by Bob Criso (Nigeria & Somalia 1966–68)
AFTER LEAVING NIGERIA I buried the story of my final days along with all the associated feelings of loss, fear and anger. I remember saying to a friend on the evacuation boat, “How could we ever explain what happened to someone who wasn’t there?”
After returning to the states in ’68, I contacted Ruth Olsen, the former Director in the East, and spent a weekend at her home in Washington, DC. Ruth, a former WAC, could be a tough administrator, but after hours she would kick her shoes off, pour a scotch and put her feet up, always gracious and lively in my experience. We talked long into the night about Biafra and what she referred to as “that incredible experience you had.” She knew all the details from Laura, Jeff and June.
I started seeing a psychiatrist a few times a week in New York. I had some crippling symptoms and a lot of baggage from Nigeria and Somalia, my next post, as well as from my childhood to dredge up and emotionally process. It was years before I started talking about it with others.
FIFTEEN YEARS AFTER LEAVING NIGERIA, I started writing about it, including the good times before the war. Wanting to capture more details about those last days however, I started making some phone calls.
Laura was a friend in Nigeria, a warm, animated, fun-loving person who always had great music albums. She seemed happy to hear from me, and remembered being picked up in the van, but then her memory skips to taking the train to Enugu. She didn’t recall the roadblocks, the mob or the kerosene drum. We spoke several times, but after I sent her an early draft of my story, I never heard from her again. I worried that I might have upset her.
My attempt to track down Jeff was arduous and unproductive. He had a very common first and last name and had moved without leaving a forwarding address. Currently, he remains on the list of PCVs who can not be located.
June, the PC nurse, was living in San Francisco. She tried to be helpful when I called, but her exact line was, “I remember coming to your house with the soldiers, but then it gets fuzzy until we get on the boat in Port Harcourt.” No roadblocks, no confrontation outside Okposi and no shots in Aba.
I called Alan a couple of times and left messages, then wrote a letter. I never heard back from him.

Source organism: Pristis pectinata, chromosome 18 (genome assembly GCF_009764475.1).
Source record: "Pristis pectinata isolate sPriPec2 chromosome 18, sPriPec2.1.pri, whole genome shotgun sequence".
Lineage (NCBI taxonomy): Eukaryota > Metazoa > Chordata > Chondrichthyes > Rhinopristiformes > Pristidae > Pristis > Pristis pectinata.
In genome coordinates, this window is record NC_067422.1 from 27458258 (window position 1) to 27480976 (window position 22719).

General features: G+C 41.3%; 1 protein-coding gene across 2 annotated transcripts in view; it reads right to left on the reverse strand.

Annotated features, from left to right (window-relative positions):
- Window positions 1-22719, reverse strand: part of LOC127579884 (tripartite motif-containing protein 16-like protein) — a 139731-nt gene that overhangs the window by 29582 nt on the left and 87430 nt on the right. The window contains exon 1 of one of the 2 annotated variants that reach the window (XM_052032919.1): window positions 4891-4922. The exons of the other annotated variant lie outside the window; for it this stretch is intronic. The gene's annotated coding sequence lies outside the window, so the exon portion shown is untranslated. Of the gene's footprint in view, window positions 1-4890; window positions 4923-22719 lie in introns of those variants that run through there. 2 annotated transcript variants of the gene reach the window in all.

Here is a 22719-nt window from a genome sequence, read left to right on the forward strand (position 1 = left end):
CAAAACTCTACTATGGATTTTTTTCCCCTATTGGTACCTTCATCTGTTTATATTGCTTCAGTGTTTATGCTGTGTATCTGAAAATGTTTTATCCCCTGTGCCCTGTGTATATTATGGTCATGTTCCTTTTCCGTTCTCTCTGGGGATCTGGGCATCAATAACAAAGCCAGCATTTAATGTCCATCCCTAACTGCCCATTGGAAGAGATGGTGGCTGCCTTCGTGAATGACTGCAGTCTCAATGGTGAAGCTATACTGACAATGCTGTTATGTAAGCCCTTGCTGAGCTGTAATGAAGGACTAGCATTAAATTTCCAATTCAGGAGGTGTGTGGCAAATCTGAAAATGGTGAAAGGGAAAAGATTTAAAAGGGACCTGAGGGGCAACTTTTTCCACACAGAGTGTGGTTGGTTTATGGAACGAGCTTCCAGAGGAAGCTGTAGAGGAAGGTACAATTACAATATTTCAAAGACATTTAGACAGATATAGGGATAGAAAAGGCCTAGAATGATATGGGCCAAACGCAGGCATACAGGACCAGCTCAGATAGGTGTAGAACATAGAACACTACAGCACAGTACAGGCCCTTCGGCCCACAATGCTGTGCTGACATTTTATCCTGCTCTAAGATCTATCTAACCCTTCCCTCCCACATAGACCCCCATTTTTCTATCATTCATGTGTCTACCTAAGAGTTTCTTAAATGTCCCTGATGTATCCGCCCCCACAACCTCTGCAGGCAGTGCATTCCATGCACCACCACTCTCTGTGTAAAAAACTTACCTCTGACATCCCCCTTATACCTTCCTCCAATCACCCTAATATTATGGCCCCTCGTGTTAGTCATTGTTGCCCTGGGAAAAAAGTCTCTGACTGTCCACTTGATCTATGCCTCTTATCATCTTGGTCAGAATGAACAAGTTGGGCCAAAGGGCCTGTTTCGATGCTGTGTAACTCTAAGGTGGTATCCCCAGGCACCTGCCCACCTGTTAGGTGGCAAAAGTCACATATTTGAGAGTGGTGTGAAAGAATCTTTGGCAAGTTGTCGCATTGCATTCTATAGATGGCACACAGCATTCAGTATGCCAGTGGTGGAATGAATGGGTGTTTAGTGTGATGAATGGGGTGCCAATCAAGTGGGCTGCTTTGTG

Where have our Nigerian memories gone? How accurate are the ones we have? We know that recall changes as time passes and there are inevitable distortions as the years go by. Neuro-psychologists say we can diminish the distortions by actively thinking about what happened to keep those circuits open. For me, I can only say that I’ve spent many hours in a therapist’s office talking about those final days, many hours reading and writing about it, and many hours talking to other PCVs who were there. I’ve been interviewed about my experience several times. A taped copy of one of those interviews is filed in the Peace Corps Archives at the JFK Library in Boston.
I’ve often wondered about the Peace Corps’ decision not to evacuate the East once Biafra seceded. War preparations were in full swing, the violence was escalating and there seemed to be no future for us there. Of course, there were some PCVs in all four regions who had disturbing experiences during that spring of ’67. We were lucky not to lose anyone, although it’s left scars on some of us. One Volunteer told me about sorting out wounded Igbo bodies from the dead ones on the back of a truck in Nsukka. Another told me about being thrown into jail for a few days as a spy, not knowing if he would ever come out alive.
IN 1998, I WENT BACK to Nigeria. I was anxious walking around my old secondary school that was now a Federal Agricultural College. Some buildings had been damaged or destroyed during the war and the school was in disrepair with cracked blackboards, broken windows and rocking desks. I stood at the spot where the kerosene drum had been placed under my house, and talked with a former student who lived nearby. Fabian Nwachukwu, a middle-aged man by then, filled me in about the student and teacher fatalities during the war. I didn’t have any dramatic flashbacks; just many sad, reflective and poignant moments that helped me say the “goodbye” that I never got a chance to say forty-one years earlier. Those moments will always be with me.
Bob Criso lives in New York City. He worked at the Counseling and Psychological Services at Princeton University for years, and also had a private practice in Princeton. Currently he is writing a memoir. He also does some theater and movie reviews, and still travels. This week he leaves for Israel for a month of touring. (email@example.com)